This course is very much hands on. We encourage learners to use their own city-regions as test cases. But if you are not confident or lack data from your region, we have prepared a Dutch case (serving also as a reference case) so that you can still apply the skills you’ve acquired in practice immediately.
In the week 3, 5 and 6 of the course, the instructors will offer to all learners online, live feedback and discussion sessions (attendance is preferable but the discussions will be recorded for those unable to attend).
What You'll Learn:
During the course the learners will learn to:
- explain the key concepts and principles of circular regional spatial development.
- analyze existing governance approaches to integrating circularity principles into regional development visions by applying the transition awareness tool (governance).
- map and analyze the significant elements of specific value webs and their spatial patterns in a region, by applying different methods (AS-MFA - Activity based Spatial Material Flow Analysis, Systemic Diagram, Systemic Section and Integrated Mapping).
- identify strategic spatial interventions from real-life examples, based on principles of circular regional development.
- develop a narrative for a strategy, that is relevant and feasible in a given institutional context and robust in respect to uncertainties of long-term regional development.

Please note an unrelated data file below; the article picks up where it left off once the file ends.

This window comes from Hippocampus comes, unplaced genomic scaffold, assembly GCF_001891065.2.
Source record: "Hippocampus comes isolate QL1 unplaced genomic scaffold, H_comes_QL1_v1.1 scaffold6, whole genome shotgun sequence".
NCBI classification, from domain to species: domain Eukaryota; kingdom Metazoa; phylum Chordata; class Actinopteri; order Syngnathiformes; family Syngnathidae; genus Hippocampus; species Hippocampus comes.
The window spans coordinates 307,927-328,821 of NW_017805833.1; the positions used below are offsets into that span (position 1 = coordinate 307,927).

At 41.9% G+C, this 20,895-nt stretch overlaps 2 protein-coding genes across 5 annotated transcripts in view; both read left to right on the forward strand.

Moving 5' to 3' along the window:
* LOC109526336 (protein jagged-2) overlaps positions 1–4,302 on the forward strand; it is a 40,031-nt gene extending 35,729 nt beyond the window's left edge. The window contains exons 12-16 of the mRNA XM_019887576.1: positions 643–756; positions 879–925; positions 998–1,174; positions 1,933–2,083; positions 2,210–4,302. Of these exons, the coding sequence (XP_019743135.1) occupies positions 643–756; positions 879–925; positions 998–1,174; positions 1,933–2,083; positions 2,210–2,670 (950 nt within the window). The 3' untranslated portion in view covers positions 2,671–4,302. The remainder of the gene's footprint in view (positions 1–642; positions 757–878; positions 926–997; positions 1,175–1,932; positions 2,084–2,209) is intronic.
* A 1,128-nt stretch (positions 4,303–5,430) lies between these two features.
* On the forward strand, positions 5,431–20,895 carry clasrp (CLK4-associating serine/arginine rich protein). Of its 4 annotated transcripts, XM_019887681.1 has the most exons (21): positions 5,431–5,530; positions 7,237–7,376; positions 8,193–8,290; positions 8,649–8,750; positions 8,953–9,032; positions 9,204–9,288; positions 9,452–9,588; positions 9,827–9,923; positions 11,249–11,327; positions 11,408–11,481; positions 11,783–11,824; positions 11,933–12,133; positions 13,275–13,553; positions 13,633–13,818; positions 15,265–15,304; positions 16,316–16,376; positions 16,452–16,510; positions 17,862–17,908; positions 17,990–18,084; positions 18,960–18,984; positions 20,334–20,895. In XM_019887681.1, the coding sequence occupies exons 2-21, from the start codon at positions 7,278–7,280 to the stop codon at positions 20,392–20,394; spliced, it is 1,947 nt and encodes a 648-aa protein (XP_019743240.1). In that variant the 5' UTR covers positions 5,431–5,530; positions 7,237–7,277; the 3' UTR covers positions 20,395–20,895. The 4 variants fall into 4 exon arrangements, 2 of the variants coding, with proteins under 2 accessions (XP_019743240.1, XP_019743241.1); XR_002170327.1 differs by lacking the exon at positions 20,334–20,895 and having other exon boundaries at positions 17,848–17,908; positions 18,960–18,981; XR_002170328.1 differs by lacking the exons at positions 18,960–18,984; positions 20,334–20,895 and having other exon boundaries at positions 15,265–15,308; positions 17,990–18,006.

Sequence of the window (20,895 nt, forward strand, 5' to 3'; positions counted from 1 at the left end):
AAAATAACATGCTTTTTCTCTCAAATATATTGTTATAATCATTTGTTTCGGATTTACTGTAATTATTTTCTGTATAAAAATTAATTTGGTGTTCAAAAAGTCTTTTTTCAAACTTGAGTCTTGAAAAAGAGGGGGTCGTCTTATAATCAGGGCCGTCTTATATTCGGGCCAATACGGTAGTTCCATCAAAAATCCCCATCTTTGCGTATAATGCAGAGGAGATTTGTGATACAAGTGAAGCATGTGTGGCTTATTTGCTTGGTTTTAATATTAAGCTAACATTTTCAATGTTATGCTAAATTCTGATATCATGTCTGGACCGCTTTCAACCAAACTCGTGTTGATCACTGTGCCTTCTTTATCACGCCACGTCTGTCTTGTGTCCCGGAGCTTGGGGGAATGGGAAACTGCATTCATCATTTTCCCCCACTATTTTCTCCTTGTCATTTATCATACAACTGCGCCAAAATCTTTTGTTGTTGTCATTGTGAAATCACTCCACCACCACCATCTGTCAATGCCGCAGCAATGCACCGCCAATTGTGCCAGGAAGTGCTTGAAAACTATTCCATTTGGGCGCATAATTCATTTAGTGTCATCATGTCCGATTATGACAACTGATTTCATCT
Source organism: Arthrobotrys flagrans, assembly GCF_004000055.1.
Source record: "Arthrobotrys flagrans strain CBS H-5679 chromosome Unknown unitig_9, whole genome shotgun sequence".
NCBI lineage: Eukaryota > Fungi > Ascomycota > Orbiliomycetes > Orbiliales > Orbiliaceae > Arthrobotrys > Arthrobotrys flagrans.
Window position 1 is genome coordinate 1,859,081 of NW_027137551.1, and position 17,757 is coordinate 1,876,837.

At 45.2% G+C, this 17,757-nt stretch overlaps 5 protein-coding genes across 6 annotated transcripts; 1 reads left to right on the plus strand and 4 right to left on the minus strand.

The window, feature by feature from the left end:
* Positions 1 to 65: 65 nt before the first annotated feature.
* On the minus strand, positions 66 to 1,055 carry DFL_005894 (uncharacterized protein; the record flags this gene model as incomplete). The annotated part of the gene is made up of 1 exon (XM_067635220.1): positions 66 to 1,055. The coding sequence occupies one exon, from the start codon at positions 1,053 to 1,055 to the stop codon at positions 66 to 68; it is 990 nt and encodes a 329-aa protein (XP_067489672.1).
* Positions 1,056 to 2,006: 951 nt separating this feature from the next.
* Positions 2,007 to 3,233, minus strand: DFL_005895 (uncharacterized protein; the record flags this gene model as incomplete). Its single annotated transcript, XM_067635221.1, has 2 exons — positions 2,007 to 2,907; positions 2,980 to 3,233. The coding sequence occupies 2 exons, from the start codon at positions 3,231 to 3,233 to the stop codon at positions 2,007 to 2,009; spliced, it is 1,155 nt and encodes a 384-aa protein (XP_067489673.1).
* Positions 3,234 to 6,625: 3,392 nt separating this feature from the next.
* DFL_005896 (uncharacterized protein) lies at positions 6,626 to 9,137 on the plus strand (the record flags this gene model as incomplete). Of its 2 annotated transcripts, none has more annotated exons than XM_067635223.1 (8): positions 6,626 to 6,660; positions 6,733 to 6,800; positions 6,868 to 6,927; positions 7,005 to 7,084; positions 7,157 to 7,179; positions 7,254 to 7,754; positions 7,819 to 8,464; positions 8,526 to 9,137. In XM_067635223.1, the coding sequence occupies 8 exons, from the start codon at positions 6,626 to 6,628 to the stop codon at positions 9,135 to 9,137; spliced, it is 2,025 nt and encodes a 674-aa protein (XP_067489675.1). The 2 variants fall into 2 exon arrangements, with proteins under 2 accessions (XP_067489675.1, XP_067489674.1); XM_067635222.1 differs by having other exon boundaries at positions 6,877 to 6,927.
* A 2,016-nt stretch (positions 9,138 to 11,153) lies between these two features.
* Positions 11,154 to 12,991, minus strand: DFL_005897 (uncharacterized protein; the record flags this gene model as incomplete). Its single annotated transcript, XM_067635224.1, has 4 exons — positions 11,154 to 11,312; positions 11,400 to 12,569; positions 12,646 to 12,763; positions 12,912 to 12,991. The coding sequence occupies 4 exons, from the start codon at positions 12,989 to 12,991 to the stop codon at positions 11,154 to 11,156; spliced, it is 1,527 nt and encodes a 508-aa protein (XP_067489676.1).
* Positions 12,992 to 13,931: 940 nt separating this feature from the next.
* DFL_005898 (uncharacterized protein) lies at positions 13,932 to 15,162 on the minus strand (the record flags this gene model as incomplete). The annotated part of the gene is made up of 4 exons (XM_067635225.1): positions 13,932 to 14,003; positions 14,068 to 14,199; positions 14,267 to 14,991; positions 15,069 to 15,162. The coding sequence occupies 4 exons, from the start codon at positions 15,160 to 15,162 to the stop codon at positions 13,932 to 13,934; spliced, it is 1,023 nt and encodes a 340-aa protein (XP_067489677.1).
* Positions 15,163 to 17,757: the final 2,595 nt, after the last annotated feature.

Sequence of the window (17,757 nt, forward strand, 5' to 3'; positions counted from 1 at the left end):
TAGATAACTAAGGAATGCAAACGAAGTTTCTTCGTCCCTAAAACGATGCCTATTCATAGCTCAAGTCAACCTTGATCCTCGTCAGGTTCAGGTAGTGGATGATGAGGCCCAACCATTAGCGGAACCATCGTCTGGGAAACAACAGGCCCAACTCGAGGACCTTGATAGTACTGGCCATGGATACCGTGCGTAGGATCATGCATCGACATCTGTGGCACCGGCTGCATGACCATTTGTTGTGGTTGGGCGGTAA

- benchmark the route of a city and region along with the transition from linear to circular in comparison to other regions as a means of looking for opportunities for knowledge transfer.
Quotes from learners
‘As someone with a previous background on Circular economy, the course Spatial Circularity Strategies helped me to revisit in detail the theories and tools regarding circular economy and systemic design. The continuous display existing cases and practices was especially interesting in order to break down and make room for a ‘spatial’ interpretation on the theoretical complexity. With this structure, the course reinforces the need to be critical on past practices and to continue pushing towards a transition process, by testing, monitoring and evaluating.’ - Felipe Chaves Gonzalez, adjunct expert – architect and urbanist, BUUR Part of Sweco